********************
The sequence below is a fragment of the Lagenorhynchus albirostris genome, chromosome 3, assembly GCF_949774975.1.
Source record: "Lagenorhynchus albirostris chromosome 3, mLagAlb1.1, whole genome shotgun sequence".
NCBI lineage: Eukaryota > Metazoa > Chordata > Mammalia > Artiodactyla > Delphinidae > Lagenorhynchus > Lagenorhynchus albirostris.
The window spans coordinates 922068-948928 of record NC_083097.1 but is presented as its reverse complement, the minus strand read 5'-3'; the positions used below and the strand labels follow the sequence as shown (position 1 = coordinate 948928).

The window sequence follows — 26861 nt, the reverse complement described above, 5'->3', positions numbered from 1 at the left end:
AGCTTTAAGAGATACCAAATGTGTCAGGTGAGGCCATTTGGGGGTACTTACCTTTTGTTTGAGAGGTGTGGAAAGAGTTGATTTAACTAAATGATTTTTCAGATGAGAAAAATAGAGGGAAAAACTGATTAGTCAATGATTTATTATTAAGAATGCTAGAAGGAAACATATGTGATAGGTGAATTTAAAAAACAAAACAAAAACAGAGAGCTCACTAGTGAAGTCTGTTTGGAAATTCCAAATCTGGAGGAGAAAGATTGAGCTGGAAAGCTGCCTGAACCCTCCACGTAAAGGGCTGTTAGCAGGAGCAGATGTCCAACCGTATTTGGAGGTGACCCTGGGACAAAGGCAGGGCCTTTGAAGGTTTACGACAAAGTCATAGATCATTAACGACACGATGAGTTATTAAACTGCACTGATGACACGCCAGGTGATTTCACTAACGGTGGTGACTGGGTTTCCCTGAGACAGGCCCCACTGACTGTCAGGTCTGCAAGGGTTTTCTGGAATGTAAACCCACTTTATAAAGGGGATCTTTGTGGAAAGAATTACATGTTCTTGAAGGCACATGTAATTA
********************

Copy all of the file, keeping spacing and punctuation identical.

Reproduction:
The sequence below is a fragment of the Lagenorhynchus albirostris genome, chromosome 3, assembly GCF_949774975.1.
Source record: "Lagenorhynchus albirostris chromosome 3, mLagAlb1.1, whole genome shotgun sequence".
NCBI lineage: Eukaryota > Metazoa > Chordata > Mammalia > Artiodactyla > Delphinidae > Lagenorhynchus > Lagenorhynchus albirostris.
The window spans coordinates 922068-948928 of record NC_083097.1 but is presented as its reverse complement, the minus strand read 5'-3'; the positions used below and the strand labels follow the sequence as shown (position 1 = coordinate 948928).

The window sequence follows — 26861 nt, the reverse complement described above, 5'->3', positions numbered from 1 at the left end:
AGCTTTAAGAGATACCAAATGTGTCAGGTGAGGCCATTTGGGGGTACTTACCTTTTGTTTGAGAGGTGTGGAAAGAGTTGATTTAACTAAATGATTTTTCAGATGAGAAAAATAGAGGGAAAAACTGATTAGTCAATGATTTATTATTAAGAATGCTAGAAGGAAACATATGTGATAGGTGAATTTAAAAAACAAAACAAAAACAGAGAGCTCACTAGTGAAGTCTGTTTGGAAATTCCAAATCTGGAGGAGAAAGATTGAGCTGGAAAGCTGCCTGAACCCTCCACGTAAAGGGCTGTTAGCAGGAGCAGATGTCCAACCGTATTTGGAGGTGACCCTGGGACAAAGGCAGGGCCTTTGAAGGTTTACGACAAAGTCATAGATCATTAACGACACGATGAGTTATTAAACTGCACTGATGACACGCCAGGTGATTTCACTAACGGTGGTGACTGGGTTTCCCTGAGACAGGCCCCACTGACTGTCAGGTCTGCAAGGGTTTTCTGGAATGTAAACCCACTTTATAAAGGGGATCTTTGTGGAAAGAATTACATGTTCTTGAAGGCACATGTAATTA